Japan has a love affair with alcohol. Starting with their national liquor, sake, Japan has continued to expand its presence in the liquor market since, well, the advent of the liquor market. Scholars have found references to sake as far back as the Kojiki, Japan’s first written record. Since then, they’ve expanded their repertoire of alcohol manufacturing to include some of the world’s finest beers, whiskeys, and libations. So, with all of these wonderful alcohols just sitting around, waiting to be consumed, who do you think does the consuming? The answer, as it turns out, is everybody. Seriously. Everybody. There’s even “Kid’s Beer.”
This is the second in a series of posts concerning alcohol in various aspects of Japan’s culture. In this one, we’re covering alcohol and young adults.
Japan’s businessmen may have a high-stress, tightly wound world, but what about Japanese college students? These young adults not only have all of the rules and responsibilities inherent in Japanese culture in general, but have the extra stress of dealing with constant exams, loads of homework, and one of the most competitive academic environments in the world. So how do they deal with it? How do they relax during all of their rigorous testing?
They drink! And they drink a lot, it turns out. I’m sure you think that in Western countries like the United States and the UK we tend to take the cake on the drinking scene, but it’s not so. In fact, according to a survey conducted by the National Hospital Organization in Japan, the amount of alcohol-dependent, college-aged people has doubled since 1984, with many of those affected drinking underage, before they even entered High School. It’s not a secret that one can walk down the street in Japan and find vending machines which will sell beer, and I, personally, have often wondered how these machines are monitored in terms of selling only to people who are of legal age. The answer seems to be, in spite of Japan’s clear laws regarding the legal drinking age, that these machines are indeed unmonitored, allowing underage people to obtain alcohol with ease. This ease of obtaining alcohol, coupled with a prevalent drinking culture among the adults of Japan, encourages young adults to begin drinking at an early age.
Not only do the young people of Japan begin drinking earlier, it seems that women tend to drink more than men. It makes sense, since the pressures on women in Western society are well-documented, from misogynistic tendencies in the workplace to constant bombardment by photoshopped images of perfect bodies. These same pressures exist in Japan, only an order of magnitude greater. Japan has a long, well-documented history of male chauvinism. Though it isn’t covered in the results of the survey I read, I would imagine that there are sharply higher number of young alcoholic women than young alcoholic men would have to do with the young women being faced with different, extensive pressures which the college-aged male simply doesn’t have to face. At least, not in the same way women have to. Gender also has an effect on what alcohol is preferred. As is the case here in America, among men, the leading choice of alcohol is beer, whereas among women, the drinks of choice are often sweet or fruity cocktails.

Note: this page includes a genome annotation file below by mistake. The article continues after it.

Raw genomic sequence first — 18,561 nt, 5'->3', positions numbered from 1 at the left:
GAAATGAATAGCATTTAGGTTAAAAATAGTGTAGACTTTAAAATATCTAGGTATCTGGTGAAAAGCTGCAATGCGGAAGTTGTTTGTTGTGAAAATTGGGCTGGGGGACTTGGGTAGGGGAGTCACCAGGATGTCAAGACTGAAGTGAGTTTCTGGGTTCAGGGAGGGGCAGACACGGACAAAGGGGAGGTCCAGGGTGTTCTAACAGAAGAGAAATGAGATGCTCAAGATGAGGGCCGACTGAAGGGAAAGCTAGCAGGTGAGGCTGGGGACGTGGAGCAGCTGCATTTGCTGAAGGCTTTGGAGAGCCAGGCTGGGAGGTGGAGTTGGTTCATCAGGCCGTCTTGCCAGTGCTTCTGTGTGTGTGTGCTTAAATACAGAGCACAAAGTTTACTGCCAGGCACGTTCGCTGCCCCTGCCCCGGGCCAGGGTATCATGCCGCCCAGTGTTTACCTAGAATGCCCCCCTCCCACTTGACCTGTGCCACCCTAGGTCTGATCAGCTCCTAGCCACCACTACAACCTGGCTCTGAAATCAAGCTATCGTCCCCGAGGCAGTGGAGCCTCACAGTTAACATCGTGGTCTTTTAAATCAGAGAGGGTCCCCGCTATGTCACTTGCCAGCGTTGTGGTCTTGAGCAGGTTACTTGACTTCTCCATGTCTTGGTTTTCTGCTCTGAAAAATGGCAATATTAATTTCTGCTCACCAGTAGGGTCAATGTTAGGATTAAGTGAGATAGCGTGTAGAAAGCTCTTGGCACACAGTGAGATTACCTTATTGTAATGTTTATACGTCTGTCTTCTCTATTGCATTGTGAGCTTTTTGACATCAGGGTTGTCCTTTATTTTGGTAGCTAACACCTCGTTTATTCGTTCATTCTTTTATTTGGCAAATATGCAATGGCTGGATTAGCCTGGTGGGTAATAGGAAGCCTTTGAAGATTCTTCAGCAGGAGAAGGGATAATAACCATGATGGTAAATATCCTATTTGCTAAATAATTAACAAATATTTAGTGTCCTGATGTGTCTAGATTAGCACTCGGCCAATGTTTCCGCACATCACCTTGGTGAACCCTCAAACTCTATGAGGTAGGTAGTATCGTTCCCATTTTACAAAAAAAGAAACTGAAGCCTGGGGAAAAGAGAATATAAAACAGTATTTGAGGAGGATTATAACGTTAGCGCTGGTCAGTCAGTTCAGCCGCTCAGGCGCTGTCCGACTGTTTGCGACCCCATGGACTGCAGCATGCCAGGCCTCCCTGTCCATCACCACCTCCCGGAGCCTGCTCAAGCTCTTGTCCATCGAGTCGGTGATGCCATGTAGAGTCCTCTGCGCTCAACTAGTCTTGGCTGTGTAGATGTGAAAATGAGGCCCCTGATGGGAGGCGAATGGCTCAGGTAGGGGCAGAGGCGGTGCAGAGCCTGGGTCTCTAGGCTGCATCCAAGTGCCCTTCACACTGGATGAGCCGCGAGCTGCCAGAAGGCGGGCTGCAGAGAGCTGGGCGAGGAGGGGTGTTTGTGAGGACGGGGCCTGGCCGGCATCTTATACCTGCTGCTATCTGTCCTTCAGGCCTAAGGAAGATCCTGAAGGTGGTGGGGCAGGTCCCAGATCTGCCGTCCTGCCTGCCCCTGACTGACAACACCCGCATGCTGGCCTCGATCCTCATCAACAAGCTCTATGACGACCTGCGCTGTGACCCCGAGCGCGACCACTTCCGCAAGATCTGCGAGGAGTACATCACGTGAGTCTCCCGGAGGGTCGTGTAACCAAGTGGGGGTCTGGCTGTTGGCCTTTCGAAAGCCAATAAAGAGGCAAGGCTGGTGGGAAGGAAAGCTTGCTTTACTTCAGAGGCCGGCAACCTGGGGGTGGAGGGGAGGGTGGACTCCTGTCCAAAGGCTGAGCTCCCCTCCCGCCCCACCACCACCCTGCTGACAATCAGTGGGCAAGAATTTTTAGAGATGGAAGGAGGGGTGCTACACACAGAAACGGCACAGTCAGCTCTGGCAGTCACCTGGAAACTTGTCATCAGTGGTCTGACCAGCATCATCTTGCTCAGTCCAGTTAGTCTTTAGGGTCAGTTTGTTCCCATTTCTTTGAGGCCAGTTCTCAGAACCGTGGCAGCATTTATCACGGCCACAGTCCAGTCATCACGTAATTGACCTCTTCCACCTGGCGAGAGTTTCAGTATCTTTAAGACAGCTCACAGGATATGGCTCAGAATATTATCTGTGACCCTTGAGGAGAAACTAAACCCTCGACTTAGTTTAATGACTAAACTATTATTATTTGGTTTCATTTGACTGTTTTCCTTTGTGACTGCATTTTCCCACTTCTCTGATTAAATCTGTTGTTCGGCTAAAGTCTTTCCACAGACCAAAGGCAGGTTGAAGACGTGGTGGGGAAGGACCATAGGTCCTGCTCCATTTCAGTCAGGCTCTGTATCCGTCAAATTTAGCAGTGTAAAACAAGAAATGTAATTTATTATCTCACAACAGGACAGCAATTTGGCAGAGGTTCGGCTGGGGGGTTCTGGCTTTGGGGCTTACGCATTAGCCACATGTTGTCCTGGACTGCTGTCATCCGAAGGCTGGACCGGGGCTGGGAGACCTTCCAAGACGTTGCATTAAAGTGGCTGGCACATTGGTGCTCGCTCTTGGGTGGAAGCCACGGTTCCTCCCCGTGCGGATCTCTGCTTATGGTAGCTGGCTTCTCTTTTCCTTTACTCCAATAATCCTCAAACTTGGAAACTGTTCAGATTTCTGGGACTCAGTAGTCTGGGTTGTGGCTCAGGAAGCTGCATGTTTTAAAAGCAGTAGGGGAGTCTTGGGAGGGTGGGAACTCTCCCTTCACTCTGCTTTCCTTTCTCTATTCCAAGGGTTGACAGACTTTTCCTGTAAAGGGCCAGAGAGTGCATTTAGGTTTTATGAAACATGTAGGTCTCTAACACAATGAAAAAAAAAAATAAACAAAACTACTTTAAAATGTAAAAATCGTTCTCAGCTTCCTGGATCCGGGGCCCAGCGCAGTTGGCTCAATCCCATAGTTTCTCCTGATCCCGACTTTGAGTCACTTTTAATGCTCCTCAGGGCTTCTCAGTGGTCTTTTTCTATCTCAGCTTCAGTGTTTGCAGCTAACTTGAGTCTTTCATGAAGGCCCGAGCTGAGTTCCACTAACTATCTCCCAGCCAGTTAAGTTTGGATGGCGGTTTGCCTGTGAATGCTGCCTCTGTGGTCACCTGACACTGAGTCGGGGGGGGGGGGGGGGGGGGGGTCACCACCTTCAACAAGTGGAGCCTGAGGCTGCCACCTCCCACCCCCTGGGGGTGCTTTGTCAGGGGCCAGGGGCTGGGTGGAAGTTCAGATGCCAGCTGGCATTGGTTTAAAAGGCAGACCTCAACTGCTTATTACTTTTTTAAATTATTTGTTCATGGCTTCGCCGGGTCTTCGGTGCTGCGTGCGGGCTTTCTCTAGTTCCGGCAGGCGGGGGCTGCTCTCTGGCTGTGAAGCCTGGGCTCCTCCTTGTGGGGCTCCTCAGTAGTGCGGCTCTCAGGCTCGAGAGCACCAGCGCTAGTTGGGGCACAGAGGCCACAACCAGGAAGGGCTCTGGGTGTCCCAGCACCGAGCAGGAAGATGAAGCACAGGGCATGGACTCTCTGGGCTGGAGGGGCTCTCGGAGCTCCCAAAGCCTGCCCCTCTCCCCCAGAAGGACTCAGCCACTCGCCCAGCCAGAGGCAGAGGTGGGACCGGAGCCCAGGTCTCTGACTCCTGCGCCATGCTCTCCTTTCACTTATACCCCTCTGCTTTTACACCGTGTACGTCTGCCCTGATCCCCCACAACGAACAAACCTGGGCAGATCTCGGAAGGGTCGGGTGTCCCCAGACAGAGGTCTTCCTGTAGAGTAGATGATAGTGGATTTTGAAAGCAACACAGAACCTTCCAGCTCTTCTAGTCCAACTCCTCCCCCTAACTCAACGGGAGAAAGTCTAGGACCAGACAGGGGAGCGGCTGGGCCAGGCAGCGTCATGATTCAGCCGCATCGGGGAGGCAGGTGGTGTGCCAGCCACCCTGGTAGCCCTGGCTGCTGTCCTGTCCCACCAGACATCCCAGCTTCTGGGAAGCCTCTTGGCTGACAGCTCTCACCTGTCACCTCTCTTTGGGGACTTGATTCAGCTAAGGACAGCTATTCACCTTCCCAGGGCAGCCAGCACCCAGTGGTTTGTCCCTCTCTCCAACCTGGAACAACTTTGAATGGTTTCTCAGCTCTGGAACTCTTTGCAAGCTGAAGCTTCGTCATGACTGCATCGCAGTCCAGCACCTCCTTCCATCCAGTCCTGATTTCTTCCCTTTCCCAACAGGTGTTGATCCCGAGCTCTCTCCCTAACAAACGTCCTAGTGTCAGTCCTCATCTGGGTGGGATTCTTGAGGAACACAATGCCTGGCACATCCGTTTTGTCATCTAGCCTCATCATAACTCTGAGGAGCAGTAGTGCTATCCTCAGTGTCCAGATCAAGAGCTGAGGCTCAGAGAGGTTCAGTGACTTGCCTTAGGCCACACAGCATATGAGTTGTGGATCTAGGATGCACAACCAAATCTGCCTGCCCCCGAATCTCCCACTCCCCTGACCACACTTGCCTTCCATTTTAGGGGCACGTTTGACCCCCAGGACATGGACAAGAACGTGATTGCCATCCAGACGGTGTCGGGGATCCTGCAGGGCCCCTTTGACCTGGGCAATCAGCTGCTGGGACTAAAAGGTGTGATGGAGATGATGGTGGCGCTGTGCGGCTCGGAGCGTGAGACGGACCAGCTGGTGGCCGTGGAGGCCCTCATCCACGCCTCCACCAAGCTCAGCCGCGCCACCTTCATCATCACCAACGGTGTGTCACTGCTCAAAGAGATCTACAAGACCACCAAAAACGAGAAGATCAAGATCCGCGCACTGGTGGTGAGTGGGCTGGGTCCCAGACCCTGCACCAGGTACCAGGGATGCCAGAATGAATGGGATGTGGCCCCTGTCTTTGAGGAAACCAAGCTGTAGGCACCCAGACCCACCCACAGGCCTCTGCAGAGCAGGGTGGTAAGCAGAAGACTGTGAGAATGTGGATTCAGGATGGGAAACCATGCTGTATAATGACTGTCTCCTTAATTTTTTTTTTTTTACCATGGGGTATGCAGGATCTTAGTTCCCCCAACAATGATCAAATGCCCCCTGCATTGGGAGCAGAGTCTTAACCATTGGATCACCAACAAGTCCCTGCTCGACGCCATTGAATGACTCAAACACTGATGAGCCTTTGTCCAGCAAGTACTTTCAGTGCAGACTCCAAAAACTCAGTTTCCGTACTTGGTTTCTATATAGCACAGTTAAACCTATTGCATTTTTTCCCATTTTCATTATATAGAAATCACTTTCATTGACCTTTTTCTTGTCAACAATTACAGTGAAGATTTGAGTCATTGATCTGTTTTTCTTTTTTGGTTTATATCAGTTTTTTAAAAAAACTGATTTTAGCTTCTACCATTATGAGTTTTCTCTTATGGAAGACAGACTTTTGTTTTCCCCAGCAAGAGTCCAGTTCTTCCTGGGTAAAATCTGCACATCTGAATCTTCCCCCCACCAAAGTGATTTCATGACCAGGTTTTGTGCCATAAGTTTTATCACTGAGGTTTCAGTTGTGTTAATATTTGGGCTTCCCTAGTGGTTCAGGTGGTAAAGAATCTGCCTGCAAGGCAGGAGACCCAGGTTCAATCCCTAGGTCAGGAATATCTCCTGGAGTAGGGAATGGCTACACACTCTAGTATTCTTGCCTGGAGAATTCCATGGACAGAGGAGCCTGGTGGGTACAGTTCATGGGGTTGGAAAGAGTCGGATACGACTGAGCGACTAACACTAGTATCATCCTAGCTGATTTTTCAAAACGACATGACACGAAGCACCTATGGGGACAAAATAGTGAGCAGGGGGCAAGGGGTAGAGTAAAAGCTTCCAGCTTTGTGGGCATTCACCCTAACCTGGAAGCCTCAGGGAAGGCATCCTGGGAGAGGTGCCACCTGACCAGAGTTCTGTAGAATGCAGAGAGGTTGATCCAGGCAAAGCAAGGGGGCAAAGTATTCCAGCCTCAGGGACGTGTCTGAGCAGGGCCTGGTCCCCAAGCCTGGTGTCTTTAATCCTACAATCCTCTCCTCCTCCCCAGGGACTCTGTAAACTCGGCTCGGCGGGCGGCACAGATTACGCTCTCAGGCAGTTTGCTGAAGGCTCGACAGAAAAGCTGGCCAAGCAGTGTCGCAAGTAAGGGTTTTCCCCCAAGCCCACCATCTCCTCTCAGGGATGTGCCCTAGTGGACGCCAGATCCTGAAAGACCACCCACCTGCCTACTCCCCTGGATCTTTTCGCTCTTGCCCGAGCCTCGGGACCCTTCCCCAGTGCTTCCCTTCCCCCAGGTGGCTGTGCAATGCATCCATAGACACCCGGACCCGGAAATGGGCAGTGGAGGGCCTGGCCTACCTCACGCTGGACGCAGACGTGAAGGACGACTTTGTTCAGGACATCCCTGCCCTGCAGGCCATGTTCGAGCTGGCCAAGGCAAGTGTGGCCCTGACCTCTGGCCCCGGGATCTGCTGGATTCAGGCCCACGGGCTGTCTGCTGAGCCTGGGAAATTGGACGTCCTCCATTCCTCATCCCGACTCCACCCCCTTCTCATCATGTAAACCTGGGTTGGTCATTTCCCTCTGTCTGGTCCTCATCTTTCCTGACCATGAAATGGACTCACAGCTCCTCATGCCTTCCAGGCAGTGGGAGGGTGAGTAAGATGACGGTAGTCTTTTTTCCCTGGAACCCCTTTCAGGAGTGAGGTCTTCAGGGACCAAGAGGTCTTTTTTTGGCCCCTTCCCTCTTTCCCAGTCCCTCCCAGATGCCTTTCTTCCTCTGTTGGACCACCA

The thing gender doesn’t seem to have an effect on is preference of western liquors of traditionally Japanese ones. Sake and others are being pushed aside for beer, vodka, and cocktails at an increasing pace in Japan, as the culture starts to migrate away from its original roots and toward a more modern drink scene. The number one choice in Japan is still beer, holding strong over every other type of alcohol available. Of course, beer is pretty much the most popular alcoholic drink in the world, so it’s not exactly surprising.
Regardless, of drink of choice, however, it seems that younger drinking is on the rise in Japan, with over 70% of students having had experience with alcohol by the time they reached high school. Compared with the American statistic of about 33% of students responding as having had experience with alcohol by the time they were 16, the Japanese students are blowing us out of the water. Easy access, an intensely alcohol-focused adult culture, and a lack of supervision have contributed to a sharp rise in underage drinking in Japan, and leads to more and more problems later in life. At least the Japanese still check your ID if you’re purchasing alcohol in a bar or grocery store environment, but as long as access is as easy as finding the nearest beer vending machine, I can only imagine that the problem will get worse. Japan may have laws against underage drinking on the books, but it doesn’t have the police to enforce such laws. Here in America however, and particularly in Salt Lake City, the laws are very strict regarding alcohol. Though, as evidenced by the numbers, it isn’t a perfect system.
Good thing we’re (most of us, in this class) already over the legal age.
Keep eating/drinking the good stuff!